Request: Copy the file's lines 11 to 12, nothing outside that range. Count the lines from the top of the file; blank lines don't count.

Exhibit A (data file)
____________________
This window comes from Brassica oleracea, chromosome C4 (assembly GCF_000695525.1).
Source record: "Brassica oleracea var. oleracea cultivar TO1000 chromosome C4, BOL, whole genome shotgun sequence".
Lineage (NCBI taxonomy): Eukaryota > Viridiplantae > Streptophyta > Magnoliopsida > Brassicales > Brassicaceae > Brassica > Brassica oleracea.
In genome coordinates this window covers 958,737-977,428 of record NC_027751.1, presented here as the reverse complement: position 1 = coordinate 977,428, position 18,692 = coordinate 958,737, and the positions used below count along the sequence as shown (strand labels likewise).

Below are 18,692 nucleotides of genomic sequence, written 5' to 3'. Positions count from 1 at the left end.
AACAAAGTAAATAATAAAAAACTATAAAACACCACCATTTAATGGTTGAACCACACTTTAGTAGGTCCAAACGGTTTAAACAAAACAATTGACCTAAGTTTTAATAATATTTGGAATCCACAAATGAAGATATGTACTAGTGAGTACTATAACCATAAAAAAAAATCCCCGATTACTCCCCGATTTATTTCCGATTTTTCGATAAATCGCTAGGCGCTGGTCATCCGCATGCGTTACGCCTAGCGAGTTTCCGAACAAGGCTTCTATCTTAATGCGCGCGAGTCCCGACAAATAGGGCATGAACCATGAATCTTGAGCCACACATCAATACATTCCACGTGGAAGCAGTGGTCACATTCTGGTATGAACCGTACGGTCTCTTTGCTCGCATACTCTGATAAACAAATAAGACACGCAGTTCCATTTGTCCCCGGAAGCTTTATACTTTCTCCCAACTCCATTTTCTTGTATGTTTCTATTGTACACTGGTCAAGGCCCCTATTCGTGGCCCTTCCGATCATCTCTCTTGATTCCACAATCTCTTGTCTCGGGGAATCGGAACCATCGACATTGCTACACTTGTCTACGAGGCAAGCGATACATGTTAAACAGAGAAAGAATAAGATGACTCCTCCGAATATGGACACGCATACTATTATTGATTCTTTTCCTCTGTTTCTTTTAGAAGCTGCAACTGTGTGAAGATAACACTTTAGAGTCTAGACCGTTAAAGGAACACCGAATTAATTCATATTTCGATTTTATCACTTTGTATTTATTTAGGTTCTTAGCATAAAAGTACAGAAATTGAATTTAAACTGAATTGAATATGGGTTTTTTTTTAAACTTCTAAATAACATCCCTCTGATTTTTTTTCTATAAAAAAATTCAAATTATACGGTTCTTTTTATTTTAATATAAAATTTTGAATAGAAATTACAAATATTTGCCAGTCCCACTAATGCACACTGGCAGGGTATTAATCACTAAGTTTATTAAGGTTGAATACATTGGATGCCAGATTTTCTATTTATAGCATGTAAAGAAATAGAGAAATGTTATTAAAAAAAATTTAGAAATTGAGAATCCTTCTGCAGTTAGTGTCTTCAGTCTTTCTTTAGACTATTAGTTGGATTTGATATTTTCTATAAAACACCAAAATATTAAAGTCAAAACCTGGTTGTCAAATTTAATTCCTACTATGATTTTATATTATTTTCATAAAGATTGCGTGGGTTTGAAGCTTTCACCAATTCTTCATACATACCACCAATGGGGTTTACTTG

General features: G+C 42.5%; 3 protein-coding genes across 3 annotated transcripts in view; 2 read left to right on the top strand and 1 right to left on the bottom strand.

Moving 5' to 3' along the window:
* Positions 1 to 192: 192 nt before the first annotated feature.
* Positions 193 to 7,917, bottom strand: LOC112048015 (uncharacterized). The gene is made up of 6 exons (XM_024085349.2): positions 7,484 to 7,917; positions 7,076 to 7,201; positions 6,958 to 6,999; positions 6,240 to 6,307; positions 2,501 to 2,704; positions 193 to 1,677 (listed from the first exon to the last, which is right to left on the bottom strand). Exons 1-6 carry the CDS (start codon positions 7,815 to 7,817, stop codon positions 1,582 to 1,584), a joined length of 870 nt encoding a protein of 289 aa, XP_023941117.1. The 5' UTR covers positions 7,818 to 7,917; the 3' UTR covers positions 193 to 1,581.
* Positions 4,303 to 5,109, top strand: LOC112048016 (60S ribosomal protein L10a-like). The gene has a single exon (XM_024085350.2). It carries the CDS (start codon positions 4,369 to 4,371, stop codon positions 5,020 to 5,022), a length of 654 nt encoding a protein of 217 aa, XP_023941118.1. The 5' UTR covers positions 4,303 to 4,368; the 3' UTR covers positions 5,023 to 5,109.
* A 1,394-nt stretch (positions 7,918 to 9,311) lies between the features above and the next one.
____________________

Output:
* Positions 4,303 to 5,109, top strand: LOC112048016 (60S ribosomal protein L10a-like). The gene has a single exon (XM_024085350.2). It carries the CDS (start codon positions 4,369 to 4,371, stop codon positions 5,020 to 5,022), a length of 654 nt encoding a protein of 217 aa, XP_023941118.1. The 5' UTR covers positions 4,303 to 4,368; the 3' UTR covers positions 5,023 to 5,109.
* A 1,394-nt stretch (positions 7,918 to 9,311) lies between the features above and the next one.